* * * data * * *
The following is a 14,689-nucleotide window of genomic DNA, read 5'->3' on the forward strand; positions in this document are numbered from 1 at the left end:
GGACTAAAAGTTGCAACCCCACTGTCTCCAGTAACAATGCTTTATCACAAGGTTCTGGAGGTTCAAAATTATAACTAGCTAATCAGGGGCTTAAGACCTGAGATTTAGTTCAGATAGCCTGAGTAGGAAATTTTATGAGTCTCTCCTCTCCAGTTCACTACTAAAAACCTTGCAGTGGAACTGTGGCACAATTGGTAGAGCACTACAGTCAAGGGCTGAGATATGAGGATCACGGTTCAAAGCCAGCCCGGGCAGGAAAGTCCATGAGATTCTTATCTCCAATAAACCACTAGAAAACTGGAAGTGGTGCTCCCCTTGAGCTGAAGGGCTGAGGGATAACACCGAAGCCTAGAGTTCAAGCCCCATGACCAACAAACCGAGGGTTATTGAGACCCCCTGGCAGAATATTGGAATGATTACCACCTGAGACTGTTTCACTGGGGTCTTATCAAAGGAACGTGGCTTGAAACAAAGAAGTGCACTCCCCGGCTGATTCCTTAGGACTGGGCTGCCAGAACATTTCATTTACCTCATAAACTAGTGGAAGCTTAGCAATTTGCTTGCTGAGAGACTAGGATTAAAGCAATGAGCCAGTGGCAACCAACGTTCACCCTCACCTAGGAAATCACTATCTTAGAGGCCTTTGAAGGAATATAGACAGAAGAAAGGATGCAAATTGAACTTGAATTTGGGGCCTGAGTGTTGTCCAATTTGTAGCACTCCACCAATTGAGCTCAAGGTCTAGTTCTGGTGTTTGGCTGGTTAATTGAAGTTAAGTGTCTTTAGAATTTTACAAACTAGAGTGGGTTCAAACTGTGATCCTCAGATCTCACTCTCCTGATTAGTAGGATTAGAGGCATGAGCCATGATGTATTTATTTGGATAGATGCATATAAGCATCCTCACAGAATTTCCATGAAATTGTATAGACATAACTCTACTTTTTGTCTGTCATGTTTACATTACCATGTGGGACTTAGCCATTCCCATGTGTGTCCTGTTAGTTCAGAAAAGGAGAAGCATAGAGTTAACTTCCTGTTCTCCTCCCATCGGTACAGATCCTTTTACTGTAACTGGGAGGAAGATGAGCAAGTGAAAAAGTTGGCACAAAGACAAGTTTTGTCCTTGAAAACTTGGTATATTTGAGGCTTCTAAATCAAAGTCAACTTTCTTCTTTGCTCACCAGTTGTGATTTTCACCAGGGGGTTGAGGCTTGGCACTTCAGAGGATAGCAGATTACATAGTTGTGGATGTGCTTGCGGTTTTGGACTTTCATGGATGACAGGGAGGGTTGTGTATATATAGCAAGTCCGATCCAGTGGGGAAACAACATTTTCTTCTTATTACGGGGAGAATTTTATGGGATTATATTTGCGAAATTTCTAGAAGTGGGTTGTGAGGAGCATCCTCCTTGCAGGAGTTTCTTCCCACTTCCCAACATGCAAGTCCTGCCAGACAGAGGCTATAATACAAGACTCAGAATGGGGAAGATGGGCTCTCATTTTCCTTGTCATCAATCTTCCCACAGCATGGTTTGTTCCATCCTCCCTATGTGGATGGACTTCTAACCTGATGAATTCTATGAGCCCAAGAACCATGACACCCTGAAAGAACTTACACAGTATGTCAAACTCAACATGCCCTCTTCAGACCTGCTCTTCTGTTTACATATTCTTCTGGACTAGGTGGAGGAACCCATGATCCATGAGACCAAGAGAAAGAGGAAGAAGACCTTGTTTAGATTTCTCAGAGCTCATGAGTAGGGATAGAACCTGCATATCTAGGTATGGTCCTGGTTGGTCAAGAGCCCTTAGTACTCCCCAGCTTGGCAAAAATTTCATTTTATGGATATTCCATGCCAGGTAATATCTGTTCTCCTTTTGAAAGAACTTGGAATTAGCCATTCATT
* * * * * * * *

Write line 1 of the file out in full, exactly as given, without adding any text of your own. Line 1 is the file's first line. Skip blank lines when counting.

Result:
The following is a 14,689-nucleotide window of genomic DNA, read 5'->3' on the forward strand; positions in this document are numbered from 1 at the left end: